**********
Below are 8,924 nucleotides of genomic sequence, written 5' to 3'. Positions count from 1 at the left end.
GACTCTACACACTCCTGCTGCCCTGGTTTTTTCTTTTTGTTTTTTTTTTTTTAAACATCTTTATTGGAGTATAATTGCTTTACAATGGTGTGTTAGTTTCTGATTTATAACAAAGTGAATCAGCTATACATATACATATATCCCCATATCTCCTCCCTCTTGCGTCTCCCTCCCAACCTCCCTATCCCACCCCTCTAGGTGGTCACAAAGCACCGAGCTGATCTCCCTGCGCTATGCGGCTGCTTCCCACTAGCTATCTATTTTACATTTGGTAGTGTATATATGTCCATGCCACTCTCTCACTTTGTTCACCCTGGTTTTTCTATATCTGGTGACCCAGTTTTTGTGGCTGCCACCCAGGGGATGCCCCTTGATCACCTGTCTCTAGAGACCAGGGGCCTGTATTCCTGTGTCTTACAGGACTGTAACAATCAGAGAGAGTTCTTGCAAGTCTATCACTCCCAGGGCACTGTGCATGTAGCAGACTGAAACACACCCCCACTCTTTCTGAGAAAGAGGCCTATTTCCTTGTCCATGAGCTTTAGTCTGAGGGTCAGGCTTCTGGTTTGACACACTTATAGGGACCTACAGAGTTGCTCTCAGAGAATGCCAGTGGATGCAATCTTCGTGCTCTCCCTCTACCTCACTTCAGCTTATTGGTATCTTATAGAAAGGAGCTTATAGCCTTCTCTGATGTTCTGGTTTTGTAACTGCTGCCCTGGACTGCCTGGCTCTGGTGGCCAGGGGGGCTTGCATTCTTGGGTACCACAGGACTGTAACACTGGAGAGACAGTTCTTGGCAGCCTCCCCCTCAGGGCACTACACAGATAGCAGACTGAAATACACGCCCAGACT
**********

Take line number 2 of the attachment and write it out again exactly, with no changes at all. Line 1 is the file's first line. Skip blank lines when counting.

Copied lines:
GACTCTACACACTCCTGCTGCCCTGGTTTTTTCTTTTTGTTTTTTTTTTTTTAAACATCTTTATTGGAGTATAATTGCTTTACAATGGTGTGTTAGTTTCTGATTTATAACAAAGTGAATCAGCTATACATATACATATATCCCCATATCTCCTCCCTCTTGCGTCTCCCTCCCAACCTCCCTATCCCACCCCTCTAGGTGGTCACAAAGCACCGAGCTGATCTCCCTGCGCTATGCGGCTGCTTCCCACTAGCTATCTATTTTACATTTGGTAGTGTATATATGTCCATGCCACTCTCTCACTTTGTTCACCCTGGTTTTTCTATATCTGGTGACCCAGTTTTTGTGGCTGCCACCCAGGGGATGCCCCTTGATCACCTGTCTCTAGAGACCAGGGGCCTGTATTCCTGTGTCTTACAGGACTGTAACAATCAGAGAGAGTTCTTGCAAGTCTATCACTCCCAGGGCACTGTGCATGTAGCAGACTGAAACACACCCCCACTCTTTCTGAGAAAGAGGCCTATTTCCTTGTCCATGAGCTTTAGTCTGAGGGTCAGGCTTCTGGTTTGACACACTTATAGGGACCTACAGAGTTGCTCTCAGAGAATGCCAGTGGATGCAATCTTCGTGCTCTCCCTCTACCTCACTTCAGCTTATTGGTATCTTATAGAAAGGAGCTTATAGCCTTCTCTGATGTTCTGGTTTTGTAACTGCTGCCCTGGACTGCCTGGCTCTGGTGGCCAGGGGGGCTTGCATTCTTGGGTACCACAGGACTGTAACACTGGAGAGACAGTTCTTGGCAGCCTCCCCCTCAGGGCACTACACAGATAGCAGACTGAAATACACGCCCAGACT